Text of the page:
Naomi Watts does a good job portraying Diana, Princess of Wales, in this biopic about the last two years of the Princess' life. Watts has mastered Diana's lilting walk and shy head tilt, and wears her immaculately blow-dried hair and lashings of mascara well. But as well as Watts captures her likeness, it's not enough to elevate this melodramatic drama above what we'd expect from a polished television mini-series.
Taking on the role of "the most famous woman in the world" was always going to be risky for Watts, but the real risk was a script that focused on her relationship with reclusive and private London-based, Pakistani-born cardiologist Dr Hasnat Khan (Naveen Andrews).
Where Stephen Frears' The Queen featured an intelligent and witty script and performances, Stephen Jeffreys' script for Diana manages to take itself very seriously while also having the tone of a Mills and Boon novel.
In these gossip-obsessed times it's easy to see the appeal of using her love life as a means of revealing the "real Diana", who is a lonely woman struggling to find her identity and purpose after a very public separation from her husband.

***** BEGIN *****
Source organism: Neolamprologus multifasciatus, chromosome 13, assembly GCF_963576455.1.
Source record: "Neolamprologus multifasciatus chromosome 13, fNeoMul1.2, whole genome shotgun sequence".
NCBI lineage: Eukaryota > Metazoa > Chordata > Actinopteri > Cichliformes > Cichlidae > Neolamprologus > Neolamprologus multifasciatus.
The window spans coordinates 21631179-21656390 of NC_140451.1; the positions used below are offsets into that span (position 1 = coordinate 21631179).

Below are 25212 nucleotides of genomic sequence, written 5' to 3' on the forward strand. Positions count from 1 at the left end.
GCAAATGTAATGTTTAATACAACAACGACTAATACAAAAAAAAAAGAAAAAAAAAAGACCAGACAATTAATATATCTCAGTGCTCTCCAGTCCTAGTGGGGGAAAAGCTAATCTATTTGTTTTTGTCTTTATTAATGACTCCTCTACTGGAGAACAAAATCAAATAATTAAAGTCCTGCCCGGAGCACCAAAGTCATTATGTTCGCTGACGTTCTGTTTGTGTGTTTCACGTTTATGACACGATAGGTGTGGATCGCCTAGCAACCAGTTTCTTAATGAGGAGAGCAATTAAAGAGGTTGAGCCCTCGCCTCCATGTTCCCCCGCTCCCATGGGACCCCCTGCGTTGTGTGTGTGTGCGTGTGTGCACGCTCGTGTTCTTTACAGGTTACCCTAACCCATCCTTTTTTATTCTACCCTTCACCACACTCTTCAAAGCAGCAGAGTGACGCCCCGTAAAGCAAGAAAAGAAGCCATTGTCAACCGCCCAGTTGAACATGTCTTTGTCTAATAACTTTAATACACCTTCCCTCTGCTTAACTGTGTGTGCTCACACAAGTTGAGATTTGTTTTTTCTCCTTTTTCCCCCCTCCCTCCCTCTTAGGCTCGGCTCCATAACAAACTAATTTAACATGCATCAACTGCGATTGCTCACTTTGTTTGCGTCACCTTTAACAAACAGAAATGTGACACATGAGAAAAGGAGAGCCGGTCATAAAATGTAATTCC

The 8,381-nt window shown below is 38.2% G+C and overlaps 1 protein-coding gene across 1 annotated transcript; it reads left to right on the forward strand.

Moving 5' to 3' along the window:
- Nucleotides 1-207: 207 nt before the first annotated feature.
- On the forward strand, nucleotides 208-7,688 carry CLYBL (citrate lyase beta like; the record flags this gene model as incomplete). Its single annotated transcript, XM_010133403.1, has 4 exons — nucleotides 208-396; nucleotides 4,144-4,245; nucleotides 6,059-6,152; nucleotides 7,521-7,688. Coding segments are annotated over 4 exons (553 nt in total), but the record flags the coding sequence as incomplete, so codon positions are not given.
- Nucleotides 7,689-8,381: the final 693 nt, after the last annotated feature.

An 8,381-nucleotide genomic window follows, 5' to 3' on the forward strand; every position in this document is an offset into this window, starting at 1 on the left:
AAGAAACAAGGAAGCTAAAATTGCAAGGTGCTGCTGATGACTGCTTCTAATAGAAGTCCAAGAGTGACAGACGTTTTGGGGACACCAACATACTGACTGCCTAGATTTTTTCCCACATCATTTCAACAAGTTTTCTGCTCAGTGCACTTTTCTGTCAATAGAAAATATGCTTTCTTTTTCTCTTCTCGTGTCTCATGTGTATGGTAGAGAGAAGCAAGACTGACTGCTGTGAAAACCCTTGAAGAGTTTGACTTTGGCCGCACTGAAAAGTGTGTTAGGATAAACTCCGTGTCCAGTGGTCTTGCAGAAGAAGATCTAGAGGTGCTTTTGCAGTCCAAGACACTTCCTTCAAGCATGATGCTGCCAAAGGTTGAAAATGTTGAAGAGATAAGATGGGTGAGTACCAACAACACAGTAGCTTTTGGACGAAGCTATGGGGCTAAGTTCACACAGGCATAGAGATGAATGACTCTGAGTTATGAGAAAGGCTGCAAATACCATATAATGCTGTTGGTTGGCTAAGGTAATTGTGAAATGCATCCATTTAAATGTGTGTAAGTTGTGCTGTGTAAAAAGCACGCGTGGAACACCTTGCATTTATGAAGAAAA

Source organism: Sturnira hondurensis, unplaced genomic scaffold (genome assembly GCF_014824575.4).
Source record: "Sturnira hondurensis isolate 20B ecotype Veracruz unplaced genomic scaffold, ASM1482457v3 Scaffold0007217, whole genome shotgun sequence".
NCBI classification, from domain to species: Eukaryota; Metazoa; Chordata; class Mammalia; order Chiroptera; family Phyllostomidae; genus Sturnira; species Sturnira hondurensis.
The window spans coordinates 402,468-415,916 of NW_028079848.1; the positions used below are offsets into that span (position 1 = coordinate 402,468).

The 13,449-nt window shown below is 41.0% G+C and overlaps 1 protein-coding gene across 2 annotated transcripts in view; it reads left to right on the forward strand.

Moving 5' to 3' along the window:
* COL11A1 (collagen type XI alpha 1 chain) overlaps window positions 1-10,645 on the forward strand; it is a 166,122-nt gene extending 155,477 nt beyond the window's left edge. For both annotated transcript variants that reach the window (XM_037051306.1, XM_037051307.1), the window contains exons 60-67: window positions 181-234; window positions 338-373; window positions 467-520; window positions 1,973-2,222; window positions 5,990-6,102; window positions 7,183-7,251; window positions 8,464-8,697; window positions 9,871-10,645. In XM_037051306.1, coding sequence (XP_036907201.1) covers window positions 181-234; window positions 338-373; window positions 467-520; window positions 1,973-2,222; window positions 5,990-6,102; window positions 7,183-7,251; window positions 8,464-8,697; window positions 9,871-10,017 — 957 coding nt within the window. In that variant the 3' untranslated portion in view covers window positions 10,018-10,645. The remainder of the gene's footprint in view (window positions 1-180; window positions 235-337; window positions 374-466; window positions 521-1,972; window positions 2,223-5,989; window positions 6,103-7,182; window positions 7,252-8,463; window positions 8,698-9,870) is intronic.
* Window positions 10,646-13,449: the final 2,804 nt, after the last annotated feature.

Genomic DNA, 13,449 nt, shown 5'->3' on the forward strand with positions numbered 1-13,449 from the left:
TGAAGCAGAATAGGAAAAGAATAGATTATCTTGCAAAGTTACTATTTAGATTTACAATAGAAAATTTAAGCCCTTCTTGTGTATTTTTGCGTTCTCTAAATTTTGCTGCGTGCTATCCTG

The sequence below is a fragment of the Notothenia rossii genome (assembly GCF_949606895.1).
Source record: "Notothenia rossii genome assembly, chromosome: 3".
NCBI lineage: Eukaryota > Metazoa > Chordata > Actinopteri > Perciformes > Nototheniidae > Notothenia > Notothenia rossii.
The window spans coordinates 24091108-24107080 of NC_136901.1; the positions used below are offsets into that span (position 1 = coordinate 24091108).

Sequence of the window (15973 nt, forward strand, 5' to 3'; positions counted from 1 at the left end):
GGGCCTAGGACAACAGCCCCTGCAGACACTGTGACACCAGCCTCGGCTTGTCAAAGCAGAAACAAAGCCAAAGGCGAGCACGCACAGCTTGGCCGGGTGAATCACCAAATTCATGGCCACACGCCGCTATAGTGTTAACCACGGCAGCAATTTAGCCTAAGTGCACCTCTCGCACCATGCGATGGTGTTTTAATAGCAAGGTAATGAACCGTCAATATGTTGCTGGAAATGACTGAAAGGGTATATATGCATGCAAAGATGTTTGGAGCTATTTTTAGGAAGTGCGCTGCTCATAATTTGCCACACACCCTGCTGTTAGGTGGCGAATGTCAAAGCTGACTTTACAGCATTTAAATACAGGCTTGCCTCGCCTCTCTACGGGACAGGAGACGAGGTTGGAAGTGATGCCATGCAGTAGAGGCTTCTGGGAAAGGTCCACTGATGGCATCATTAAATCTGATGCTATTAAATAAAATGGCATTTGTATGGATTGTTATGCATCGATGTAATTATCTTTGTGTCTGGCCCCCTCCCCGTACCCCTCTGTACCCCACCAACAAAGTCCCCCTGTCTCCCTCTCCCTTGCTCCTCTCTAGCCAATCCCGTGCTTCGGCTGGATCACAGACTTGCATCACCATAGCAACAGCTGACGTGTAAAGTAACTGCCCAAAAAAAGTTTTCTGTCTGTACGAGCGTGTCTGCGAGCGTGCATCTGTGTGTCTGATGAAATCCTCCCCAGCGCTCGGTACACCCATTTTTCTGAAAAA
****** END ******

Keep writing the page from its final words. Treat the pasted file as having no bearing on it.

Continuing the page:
The problem is that Diana's two-year romance with Khan makes for dull material. It's a relationship centred on a single conversation, with director Oliver Hirschbiegel staging it repeatedly: will Dr Khan give up his life's work to live in the public eye, and will his Muslim family give their blessing to a marriage?
There's some fun to be had along the way, with Diana and Khan taking turns hiding in their car boots to avoid the following media, and we can marvel at how the Princess manipulated the press when it suited her. You get a sense of how moving this story could have been had it concentrated on what Diana did best: being the Queen of Hearts and using her status for charity. It would also been have a lot more interesting if Jeffreys and Hirschbiegel had dug a little deeper into this complex woman's life, rather than skimming over it.
There's been a lot of feedback about this film already, especially from the British press. But, to be fair, Diana isn't as bad as some critics have suggested. It's slick and well produced, with an eye for authenticity, especially when it comes to wardrobe. It's also attempted something new by trying to realise a lesser-known side of Diana's life, her secretive love life. It's just a shame a film about such a complex woman has been reduced to something only vaguely interesting.
Cast: Naomi Watts, Naveen Andrews
Director: Oliver Hirschbiegel
Running time: 113 mins
Rating: M (offensive language)
Verdict: Naomi Watts is fabulous, but this biopic only skims over the real Diana